The New Guidance Doubles-Down on Enhanced Due Diligence

The next key takeaway from the EU's new sanctions guidance regards Enhanced Due Diligence (EDD). And here is a heads-up: The level of detail is granular. 

Essentially, the European Commission is saying that you can't only have your risk assessment processes in order. But you also need robust EDD procedures to deal with stakeholders (such as customers) identified as higher risk.

But here is an important point: A one-size-fits-all solution for solving EDD requirements does not exist. And the European Commission's guidance recognizes that different models are uniquely created depending on factors such as the nature of the business, geographic location, and operating sectors. 

However, the report doubles down on good practices that all companies and organizations must embrace - especially in the era of increased sanctions evasion by Russia. 

So what are they? 

The guidance lists more than 20 questions that sanctions compliance teams should ask themselves. It's a lot - and we aren't going to list them in the article (the questions begin on page 6 in the report).

But here are some insights drawn from the questions:

  • Discovering if direct and indirect stakeholders are under EU sanctions is a priority
  • Understanding direct and indirect stakeholders' ownership structures (and when they changed) is increasingly important.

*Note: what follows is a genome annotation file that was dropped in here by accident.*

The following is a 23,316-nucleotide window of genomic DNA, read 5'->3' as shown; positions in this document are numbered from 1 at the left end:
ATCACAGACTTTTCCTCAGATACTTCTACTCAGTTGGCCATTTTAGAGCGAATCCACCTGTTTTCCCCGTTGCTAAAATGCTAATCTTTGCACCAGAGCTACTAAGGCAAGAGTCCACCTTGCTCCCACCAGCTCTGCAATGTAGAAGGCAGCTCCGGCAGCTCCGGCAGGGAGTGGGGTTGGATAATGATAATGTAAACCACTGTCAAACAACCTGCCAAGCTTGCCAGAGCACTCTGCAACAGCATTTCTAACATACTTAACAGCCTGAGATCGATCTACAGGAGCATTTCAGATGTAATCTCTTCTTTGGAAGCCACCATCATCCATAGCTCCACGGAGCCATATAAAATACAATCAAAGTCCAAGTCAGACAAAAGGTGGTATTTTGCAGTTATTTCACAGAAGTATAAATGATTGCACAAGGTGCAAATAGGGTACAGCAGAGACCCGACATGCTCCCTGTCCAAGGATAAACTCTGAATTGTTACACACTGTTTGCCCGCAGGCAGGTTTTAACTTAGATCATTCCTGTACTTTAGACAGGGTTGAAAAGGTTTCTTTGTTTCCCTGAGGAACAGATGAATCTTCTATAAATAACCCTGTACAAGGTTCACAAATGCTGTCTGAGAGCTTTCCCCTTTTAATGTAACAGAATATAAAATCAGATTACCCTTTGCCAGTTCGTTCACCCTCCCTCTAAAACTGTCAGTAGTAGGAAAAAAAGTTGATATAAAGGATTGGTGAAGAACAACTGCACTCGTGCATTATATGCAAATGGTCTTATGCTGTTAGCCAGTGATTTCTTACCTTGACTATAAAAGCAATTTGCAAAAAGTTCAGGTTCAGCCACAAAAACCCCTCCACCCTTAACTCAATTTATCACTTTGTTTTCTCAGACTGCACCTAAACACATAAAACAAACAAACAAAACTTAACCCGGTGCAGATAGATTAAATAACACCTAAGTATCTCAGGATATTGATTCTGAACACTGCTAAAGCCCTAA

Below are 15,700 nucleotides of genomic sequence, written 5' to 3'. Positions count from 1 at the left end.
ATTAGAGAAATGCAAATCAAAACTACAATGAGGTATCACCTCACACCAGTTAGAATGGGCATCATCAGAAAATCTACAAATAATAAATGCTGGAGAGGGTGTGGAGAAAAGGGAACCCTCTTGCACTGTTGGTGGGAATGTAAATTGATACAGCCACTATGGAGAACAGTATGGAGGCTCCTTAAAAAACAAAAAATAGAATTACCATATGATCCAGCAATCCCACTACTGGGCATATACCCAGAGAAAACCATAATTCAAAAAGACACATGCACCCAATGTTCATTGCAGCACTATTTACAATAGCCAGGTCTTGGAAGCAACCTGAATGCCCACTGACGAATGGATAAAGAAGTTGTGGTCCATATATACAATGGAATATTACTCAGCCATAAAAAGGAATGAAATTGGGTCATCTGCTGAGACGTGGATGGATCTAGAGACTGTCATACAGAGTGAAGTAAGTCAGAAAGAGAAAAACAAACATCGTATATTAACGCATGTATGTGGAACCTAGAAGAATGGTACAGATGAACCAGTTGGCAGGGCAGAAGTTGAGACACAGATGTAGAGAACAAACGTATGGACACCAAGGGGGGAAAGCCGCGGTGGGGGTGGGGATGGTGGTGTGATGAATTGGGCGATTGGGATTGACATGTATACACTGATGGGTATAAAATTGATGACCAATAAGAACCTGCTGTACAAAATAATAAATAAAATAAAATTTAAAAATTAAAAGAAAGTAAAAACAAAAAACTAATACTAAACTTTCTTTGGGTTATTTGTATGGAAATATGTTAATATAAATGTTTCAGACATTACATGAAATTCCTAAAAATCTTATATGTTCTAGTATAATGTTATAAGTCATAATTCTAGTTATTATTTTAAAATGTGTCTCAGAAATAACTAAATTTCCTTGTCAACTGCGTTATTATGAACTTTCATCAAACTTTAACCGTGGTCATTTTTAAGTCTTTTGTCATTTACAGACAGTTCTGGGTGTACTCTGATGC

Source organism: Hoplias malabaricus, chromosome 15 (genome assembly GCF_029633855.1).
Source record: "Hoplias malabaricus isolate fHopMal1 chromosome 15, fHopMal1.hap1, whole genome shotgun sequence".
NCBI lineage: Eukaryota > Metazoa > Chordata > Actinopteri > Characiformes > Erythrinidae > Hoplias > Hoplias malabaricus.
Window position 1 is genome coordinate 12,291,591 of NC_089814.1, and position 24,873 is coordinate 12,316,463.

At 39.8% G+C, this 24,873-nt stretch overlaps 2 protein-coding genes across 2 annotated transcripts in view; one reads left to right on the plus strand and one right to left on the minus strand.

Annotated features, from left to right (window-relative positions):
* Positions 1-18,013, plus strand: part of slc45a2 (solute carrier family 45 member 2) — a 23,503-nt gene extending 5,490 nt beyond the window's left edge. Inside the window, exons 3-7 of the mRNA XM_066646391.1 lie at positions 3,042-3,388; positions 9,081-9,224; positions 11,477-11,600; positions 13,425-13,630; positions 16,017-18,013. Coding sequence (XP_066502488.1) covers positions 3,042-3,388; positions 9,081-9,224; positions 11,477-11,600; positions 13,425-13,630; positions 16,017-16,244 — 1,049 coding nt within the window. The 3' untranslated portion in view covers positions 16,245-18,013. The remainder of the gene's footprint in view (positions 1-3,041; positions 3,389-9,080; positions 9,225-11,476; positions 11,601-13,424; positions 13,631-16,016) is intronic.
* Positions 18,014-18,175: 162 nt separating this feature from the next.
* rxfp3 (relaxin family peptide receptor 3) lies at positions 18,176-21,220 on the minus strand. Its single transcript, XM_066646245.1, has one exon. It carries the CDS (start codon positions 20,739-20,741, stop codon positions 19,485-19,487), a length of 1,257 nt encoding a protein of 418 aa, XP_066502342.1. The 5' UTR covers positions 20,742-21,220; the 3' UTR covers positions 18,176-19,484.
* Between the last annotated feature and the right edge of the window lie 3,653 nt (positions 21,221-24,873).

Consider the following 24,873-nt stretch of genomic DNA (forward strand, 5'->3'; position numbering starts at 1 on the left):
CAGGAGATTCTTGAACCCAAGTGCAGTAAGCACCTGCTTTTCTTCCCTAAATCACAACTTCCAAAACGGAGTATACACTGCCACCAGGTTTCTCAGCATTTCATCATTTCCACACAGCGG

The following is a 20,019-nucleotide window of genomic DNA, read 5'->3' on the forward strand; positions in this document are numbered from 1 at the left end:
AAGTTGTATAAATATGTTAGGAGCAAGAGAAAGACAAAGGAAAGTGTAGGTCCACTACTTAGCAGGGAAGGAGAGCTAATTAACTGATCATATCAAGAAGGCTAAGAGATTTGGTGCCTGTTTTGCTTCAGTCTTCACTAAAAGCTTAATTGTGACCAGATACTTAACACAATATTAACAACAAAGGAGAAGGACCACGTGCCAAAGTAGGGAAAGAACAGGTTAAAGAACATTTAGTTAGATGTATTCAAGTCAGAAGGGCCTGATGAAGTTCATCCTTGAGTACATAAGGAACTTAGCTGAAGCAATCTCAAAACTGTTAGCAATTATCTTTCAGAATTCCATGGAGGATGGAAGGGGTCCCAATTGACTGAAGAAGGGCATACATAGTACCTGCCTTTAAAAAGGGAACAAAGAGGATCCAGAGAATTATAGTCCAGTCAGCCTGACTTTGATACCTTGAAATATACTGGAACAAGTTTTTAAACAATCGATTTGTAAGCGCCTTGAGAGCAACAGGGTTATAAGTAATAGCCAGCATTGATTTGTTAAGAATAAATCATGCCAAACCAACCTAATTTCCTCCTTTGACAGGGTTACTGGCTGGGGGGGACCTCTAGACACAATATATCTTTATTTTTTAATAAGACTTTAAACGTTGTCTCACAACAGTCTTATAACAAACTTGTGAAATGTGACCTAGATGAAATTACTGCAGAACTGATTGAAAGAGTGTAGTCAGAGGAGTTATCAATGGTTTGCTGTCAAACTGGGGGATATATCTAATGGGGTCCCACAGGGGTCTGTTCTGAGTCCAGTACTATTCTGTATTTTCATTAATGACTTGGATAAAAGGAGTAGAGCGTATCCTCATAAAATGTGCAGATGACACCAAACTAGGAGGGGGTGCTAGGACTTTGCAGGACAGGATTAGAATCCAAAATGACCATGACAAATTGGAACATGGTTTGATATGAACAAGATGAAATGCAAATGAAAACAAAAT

• Understanding the level of effort your direct and indirect stakeholders put into sanctions compliance is crucial

The EDD section also examines money flows, goods routes, third-county circumvention typologies, and more. For example, a special mention of the increased risk associated with correspondence banking in the finance sector is provided. 

Recommended reading from the blog: What is Enhanced Due Diligence (EDD)?

The EU Has 12 Red Flags To Spot Sanctions Circumvention

The final key takeaway from the new sanctions guidance is this: If any direct or indirect stakeholder is red-flagged in checks for possible sanctions circumvention, then deeper screening is necessary.

The EU has its own set of 12 red flags to help guide operators. In this article, we won't list them. And many will already be part of your organization's sanctions compliance policy. 

But are you sure?

If the European Commission feels the necessity to publish all 12 in detail, not everyone will likely be incorporating all of them.

It's highly recommended that businesses and organizations carefully review the EU's sanctions guidance (they are on page 9) to familiarize themselves with these indicators and, if they haven't already, incorporate them into their processes.

Closing Thoughts

The new EU sanctions guidance published in September 2023 is a long-awaited and vital contribution to the ongoing development of standards within the region - especially in the era of elevated sanctions against Russia. 

The European Commission makes three things crystal clear for businesses and organizations operating in the EU:

  1. Make sure your risk assessments are up to scratch
  2. EDD is getting more granular, its scope is expanding, and it requires careful attention
  3. Your internal sanctions circumvention red flags should align with the EU's

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Paul Dixon
Paul is a RegTech content writer & strategist with extensive experience in digital marketing and journalism. His work has appeared in the Guardian newspaper. He also holds a degree in International Relations, where he studied global sanctions compliance and cross-border finance.‍